Blockchain Finweg

¿Does all welfare money get to its beneficiaries? Some global organizations as the Inter-American Development Bank (IDB) and governments of several countries have built economic bridges to reach the most disadvantaged, without being completely certain that the money dedicated to basic necessities reaches its destination. The IDB alone allocated 505 million dollars to social investment in 2017.

In the case of Argentina, a recent article published in La Nación newspaper denounces the illegal commissions required by the “punteros“ (commission agents) to the recipients of social plans offered by the authorities to people in need. The fear of losing such a necessary aid maintains corruption and has fostered patronage. The problem takes other forms in other countries, and not only under the requirement of commissions to maintain the social plan in force. Some of the aid for milk or bread ends up on a bar’s counter, and that’s just one example.

The IDB itself has a form on its website to report fraud and corruption from its social programs. It’s not enough.

“IDB has expressed its desire to change the situation, adding transparency to the funds they allocate to social welfare. Representatives of the administrations have also spoken to us in the same way. Considering the problem carefully, we realized that Blockchain technology can be a good ally to solve it”, explains Enrique Olivera, CEO of Finweg.

Blockchain technology, which adds trust and improve efficiency to processes, can become the champion in the fight against corruption as well as it can improve efficiency in the implementation of social aid. Finweg has developed a platform to move payment methods on paper to digital media, with Blockchain technology.

“Beyond the obvious advantages of eliminating paper by incorporating a 100% electronic payment method on our platform, we can verify that the money reaches the promised destination” – adds Enrique Olivera.

Direct purchasesBlockchain y ayudas sociales

Blockchain technology has its own tools to give traceability to money or goods. One of them is the Smart Contract, an automatic program of conditional orders that can be designed to, for example, release the funds destined to buy food on stores previously authorized as part of the approved network. The details in Smart Contracts can even include the brand of each food or medicine, to ensure the desired quality, or avoid the black market. NGOs around the world are beginning to use this technology to ensure the correct destination of their help.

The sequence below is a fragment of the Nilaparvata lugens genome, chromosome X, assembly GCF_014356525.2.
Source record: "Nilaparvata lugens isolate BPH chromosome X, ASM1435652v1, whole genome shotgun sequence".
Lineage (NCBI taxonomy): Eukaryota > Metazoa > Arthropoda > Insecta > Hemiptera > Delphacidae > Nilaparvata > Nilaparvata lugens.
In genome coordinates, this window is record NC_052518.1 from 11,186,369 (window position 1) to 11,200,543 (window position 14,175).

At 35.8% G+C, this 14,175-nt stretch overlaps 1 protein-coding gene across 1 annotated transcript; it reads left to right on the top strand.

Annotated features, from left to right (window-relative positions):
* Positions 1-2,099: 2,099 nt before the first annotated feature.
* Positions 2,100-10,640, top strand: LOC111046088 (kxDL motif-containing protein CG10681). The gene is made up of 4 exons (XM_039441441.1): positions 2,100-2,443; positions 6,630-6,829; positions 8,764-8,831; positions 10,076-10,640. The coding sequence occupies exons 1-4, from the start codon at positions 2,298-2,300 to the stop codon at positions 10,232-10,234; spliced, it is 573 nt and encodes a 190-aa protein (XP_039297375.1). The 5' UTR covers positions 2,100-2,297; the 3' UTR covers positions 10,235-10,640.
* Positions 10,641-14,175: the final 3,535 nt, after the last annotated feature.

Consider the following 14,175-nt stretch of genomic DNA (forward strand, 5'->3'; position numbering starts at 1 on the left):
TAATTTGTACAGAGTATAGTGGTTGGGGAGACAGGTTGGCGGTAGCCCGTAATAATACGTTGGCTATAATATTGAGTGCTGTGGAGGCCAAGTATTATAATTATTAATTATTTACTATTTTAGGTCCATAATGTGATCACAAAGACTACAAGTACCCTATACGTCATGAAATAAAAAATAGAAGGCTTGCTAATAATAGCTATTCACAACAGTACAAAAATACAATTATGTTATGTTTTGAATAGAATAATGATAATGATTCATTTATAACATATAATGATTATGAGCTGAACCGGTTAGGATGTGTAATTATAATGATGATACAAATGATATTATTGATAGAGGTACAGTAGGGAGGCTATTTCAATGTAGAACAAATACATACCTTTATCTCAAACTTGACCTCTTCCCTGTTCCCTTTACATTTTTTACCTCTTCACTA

Banks are the traditional channel for social welfare funds, but they are not the only one. Finweg’s first idea to develop its payment’s platform with blockchain technology was to support the operative of any electronic bank payment method, and of any country.

“We can incorporate other actors to the platform that have specific elements in the Smart Contract, intended for the settlement of social assistance plans. These actors can even be supermarkets whose checkouts act as bank tellers”– explains Enrique Olivera.

By integrating the supermarkets to Blockchain “the specifications are set so that the beneficiary can withdraw the money directly, or so that only a certain quantity of authorized items can be withdrawn. A mixture of both”, adds Enrique Olivera. It’s an example of the advantages of blockchain technology to make social welfare processes transparent.

The platform can adapt to any type of operative, as it differs among countries. Some opt for direct aid in the form of cheques, other choose to do so by means of prepaid cards or deposits in bank accounts linked to mobile applications. There are certain mechanisms of control, certain audit simulations. They are imperfect. For example, ilegal commission agents denounced by La Nación may appear along the way. How can we verify that the recipient has allocated the money correctly?

Finweg wants to translate the advantages demonstrated by Blockchain technology for bringing paper-based payment methods to digital support into social welfare.

”Blockchain technology simplifies operations, reduces clearing and settlement periods, helps to eliminate fraud, improves capital management and liquidity over other technological solutions”.- explains Enrique Olivera. The same platform would connect all the banks holding the social welfare or the donors of the aid, and would manage payments with Smart Contracts designed in each case. It’s the great solution.